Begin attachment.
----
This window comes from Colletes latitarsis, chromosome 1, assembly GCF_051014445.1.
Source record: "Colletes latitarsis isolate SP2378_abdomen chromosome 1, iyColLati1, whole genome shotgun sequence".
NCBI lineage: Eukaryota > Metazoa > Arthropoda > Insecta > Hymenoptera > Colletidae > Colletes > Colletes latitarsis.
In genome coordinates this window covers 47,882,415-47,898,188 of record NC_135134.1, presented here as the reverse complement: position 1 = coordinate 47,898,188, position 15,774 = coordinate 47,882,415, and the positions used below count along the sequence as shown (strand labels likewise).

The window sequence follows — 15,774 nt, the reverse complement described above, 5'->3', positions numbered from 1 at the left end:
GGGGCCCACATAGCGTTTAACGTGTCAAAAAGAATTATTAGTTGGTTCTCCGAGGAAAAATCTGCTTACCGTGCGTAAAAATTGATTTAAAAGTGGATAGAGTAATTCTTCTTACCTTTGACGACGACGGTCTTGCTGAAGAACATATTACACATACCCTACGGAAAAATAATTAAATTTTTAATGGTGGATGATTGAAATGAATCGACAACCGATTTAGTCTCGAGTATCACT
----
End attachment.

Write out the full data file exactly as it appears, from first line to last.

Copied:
This window comes from Colletes latitarsis, chromosome 1, assembly GCF_051014445.1.
Source record: "Colletes latitarsis isolate SP2378_abdomen chromosome 1, iyColLati1, whole genome shotgun sequence".
NCBI lineage: Eukaryota > Metazoa > Arthropoda > Insecta > Hymenoptera > Colletidae > Colletes > Colletes latitarsis.
In genome coordinates this window covers 47,882,415-47,898,188 of record NC_135134.1, presented here as the reverse complement: position 1 = coordinate 47,898,188, position 15,774 = coordinate 47,882,415, and the positions used below count along the sequence as shown (strand labels likewise).

The window sequence follows — 15,774 nt, the reverse complement described above, 5'->3', positions numbered from 1 at the left end:
GGGGCCCACATAGCGTTTAACGTGTCAAAAAGAATTATTAGTTGGTTCTCCGAGGAAAAATCTGCTTACCGTGCGTAAAAATTGATTTAAAAGTGGATAGAGTAATTCTTCTTACCTTTGACGACGACGGTCTTGCTGAAGAACATATTACACATACCCTACGGAAAAATAATTAAATTTTTAATGGTGGATGATTGAAATGAATCGACAACCGATTTAGTCTCGAGTATCACT